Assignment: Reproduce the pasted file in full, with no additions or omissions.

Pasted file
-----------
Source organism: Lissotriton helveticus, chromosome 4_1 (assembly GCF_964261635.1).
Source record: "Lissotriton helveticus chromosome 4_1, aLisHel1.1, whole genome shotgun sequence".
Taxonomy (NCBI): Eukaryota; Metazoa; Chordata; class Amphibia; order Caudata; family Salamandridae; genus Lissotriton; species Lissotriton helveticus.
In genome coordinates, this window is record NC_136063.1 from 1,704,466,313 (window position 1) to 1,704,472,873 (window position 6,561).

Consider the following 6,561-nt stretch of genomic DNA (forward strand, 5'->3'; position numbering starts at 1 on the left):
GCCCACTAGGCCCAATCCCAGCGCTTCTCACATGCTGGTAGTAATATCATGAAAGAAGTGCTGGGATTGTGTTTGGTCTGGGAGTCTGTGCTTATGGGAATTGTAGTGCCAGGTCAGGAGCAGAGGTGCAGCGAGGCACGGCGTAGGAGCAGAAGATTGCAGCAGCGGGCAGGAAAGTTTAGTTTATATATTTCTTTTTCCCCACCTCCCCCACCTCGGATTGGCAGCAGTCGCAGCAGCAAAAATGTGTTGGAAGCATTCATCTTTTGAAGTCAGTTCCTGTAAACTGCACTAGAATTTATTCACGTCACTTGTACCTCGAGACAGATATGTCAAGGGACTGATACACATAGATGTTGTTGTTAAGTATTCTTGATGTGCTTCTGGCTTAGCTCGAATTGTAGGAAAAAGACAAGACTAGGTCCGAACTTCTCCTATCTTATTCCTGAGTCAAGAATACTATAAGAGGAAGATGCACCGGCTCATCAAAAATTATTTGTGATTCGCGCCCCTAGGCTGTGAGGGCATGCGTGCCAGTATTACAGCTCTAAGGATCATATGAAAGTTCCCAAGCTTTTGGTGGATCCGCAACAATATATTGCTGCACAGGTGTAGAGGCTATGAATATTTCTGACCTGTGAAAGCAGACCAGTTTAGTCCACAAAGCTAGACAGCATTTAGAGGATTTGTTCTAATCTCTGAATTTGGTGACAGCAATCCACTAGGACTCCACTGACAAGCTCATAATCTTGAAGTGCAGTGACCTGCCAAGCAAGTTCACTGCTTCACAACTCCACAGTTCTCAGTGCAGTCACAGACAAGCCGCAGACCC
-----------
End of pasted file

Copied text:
Source organism: Lissotriton helveticus, chromosome 4_1 (assembly GCF_964261635.1).
Source record: "Lissotriton helveticus chromosome 4_1, aLisHel1.1, whole genome shotgun sequence".
Taxonomy (NCBI): Eukaryota; Metazoa; Chordata; class Amphibia; order Caudata; family Salamandridae; genus Lissotriton; species Lissotriton helveticus.
In genome coordinates, this window is record NC_136063.1 from 1,704,466,313 (window position 1) to 1,704,472,873 (window position 6,561).

Consider the following 6,561-nt stretch of genomic DNA (forward strand, 5'->3'; position numbering starts at 1 on the left):
GCCCACTAGGCCCAATCCCAGCGCTTCTCACATGCTGGTAGTAATATCATGAAAGAAGTGCTGGGATTGTGTTTGGTCTGGGAGTCTGTGCTTATGGGAATTGTAGTGCCAGGTCAGGAGCAGAGGTGCAGCGAGGCACGGCGTAGGAGCAGAAGATTGCAGCAGCGGGCAGGAAAGTTTAGTTTATATATTTCTTTTTCCCCACCTCCCCCACCTCGGATTGGCAGCAGTCGCAGCAGCAAAAATGTGTTGGAAGCATTCATCTTTTGAAGTCAGTTCCTGTAAACTGCACTAGAATTTATTCACGTCACTTGTACCTCGAGACAGATATGTCAAGGGACTGATACACATAGATGTTGTTGTTAAGTATTCTTGATGTGCTTCTGGCTTAGCTCGAATTGTAGGAAAAAGACAAGACTAGGTCCGAACTTCTCCTATCTTATTCCTGAGTCAAGAATACTATAAGAGGAAGATGCACCGGCTCATCAAAAATTATTTGTGATTCGCGCCCCTAGGCTGTGAGGGCATGCGTGCCAGTATTACAGCTCTAAGGATCATATGAAAGTTCCCAAGCTTTTGGTGGATCCGCAACAATATATTGCTGCACAGGTGTAGAGGCTATGAATATTTCTGACCTGTGAAAGCAGACCAGTTTAGTCCACAAAGCTAGACAGCATTTAGAGGATTTGTTCTAATCTCTGAATTTGGTGACAGCAATCCACTAGGACTCCACTGACAAGCTCATAATCTTGAAGTGCAGTGACCTGCCAAGCAAGTTCACTGCTTCACAACTCCACAGTTCTCAGTGCAGTCACAGACAAGCCGCAGACCC